Singapore GE2020: Nee Soon GRC was never up for 'horse-trading', says PSP to Shanmugam

PSP assistant secretary-general Leong Mun Wai (left) was responding to Law and Home Affairs Minister K. Shanmugam's remarks made on Wednesday. PHOTOS: PROGRESS SINGAPORE PARTY, KUA CHEE SIONG

SINGAPORE - There was no "horse-trading agreement or negotiation" between the Reform Party (RP) and the Progress Singapore Party (PSP), said PSP assistant secretary-general Leong Mun Wai on Thursday (July 2).

He was responding to Law and Home Affairs Minister K. Shanmugam, who had called the PSP's campaign for Nee Soon GRC "half-hearted" in a PAP virtual press conference on Wednesday.

Mr Shanmugam, who will helm the People's Action Party's Nee Soon slate at the July 10 polls, said in a Facebook post earlier on Thursday that it was "dishonest" of PSP candidate Bradley Bowyer, 53, to deny that his party had offered to trade Nee Soon to the RP for another constituency.

Addressing PSP leader Tan Cheng Bock, the minister wrote: "I think Nee Soon voters and the voters in Singapore need to know: why (would) this candidate, whom you hand-picked, say something which was so obviously untrue?

"If no answer is given, it will speak volumes. It will also tell Singaporeans whether Dr Tan values honesty in his candidates."

Mr Leong responded in a Facebook post: "PSP is always committed to Nee Soon... There is no horse-trading agreement or negotiation between RP and ourselves with regards to Nee Soon or any other constituencies.

"As there are many opposition parties vying for the limited number of seats, various ideas were tossed up in the course of discussion, but that does not mean they were accepted even as a basis for negotiation.

"Our Nee Soon team has prepared for months for this campaign and the fact that they are here shows their commitment. We should concentrate on the issues that can improve the lives of the residents of Nee Soon."

Last week, RP chief Kenneth Jeyaretnam said the PSP would withdraw from "various grounds" in return for the RP not contesting West Coast GRC, and that the PSP had also offered to cede Nee Soon, but the RP decided not to contest it anyway.

It subsequently accused the PSP of reneging on an agreement to contest Yio Chu Kang SMC.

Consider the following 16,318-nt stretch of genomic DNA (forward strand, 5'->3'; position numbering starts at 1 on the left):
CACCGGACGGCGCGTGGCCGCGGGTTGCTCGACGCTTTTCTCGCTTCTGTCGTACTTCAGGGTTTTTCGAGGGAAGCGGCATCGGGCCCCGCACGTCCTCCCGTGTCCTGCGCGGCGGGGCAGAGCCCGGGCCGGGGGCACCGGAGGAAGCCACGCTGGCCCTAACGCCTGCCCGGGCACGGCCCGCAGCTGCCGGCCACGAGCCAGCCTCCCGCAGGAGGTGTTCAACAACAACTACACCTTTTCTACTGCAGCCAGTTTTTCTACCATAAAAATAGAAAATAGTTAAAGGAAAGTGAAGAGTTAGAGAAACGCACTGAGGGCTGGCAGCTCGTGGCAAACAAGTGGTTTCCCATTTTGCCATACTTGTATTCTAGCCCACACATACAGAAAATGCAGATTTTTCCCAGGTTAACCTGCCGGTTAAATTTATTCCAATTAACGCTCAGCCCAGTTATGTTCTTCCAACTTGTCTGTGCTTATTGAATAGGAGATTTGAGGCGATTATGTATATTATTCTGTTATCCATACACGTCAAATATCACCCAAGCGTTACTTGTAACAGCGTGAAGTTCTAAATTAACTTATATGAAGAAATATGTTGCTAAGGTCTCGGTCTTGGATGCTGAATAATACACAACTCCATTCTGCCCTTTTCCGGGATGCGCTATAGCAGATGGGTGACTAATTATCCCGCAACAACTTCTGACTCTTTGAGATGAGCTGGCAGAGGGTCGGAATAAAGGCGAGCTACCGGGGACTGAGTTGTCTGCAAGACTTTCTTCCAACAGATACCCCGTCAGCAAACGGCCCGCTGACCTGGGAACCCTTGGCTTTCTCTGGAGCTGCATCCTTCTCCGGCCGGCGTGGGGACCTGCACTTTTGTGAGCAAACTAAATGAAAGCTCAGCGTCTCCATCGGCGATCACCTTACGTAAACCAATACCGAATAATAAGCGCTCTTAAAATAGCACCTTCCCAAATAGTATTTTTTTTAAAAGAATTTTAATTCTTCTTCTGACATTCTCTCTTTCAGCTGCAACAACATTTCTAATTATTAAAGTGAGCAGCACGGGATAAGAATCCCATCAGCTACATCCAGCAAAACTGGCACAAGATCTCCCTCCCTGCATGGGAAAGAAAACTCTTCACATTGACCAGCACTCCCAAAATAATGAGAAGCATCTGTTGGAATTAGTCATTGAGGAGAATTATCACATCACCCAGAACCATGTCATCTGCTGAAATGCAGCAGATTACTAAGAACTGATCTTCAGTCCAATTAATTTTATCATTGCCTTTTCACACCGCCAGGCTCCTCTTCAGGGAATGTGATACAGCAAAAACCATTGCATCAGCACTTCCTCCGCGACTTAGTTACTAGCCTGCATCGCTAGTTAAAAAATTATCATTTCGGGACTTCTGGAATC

During a walkabout in the single seat, Dr Tan Cheng Bock said contesting Nee Soon was always "non-negotiable" for the PSP, as was Yio Chu Kang SMC.

"To me, it's so trivial," he added of Mr Shanmugam's remarks. "It doesn't matter to me."

PSP treasurer and Nee Soon candidate Sri Nallakaruppan, 56, said: "This is a waste of time. We want to focus on real issues, like jobs, and serve residents."

Speaking during a walkabout at Block 292 Yishun on Thursday, he said the team had met many unemployed people - some of whom had been out of work for years, while others had lost their jobs during the Covid-19 crisis.

"These people have fallen through the cracks and need help," he said.

He also argued against the planned goods and services tax (GST) hike and called for GST exemption for basic necessities.

The PSP slate for Nee Soon is led by customer service manager Damien Tay, 51. The rest of the members are Mr Nallakaruppan, Mr Bowyer, adult educator Kala Manickam, 52, and IT project manager Taufik Supan, 40.

They will face a PAP team comprising Mr Shanmugam, fellow incumbents Muhammad Faishal Ibrahim, 52, and Louis Ng, 41, as well as new faces - charity founder Carrie Tan, 38, and banker Derrick Goh, 51.

Despite the online exchange, Mr Bowyer, Mr Nallakaruppan and Mr Taufik were jovial when they bumped into Mr Ng at the market and exchanged friendly greetings.

Nee Soon resident J. Kamaliah, who runs a clothing shop, posed for a photo with Mr Bowyer before her breakfast.

"The PAP's percentage has always been very good here," said the 54-year-old. "But let them work hard for it."

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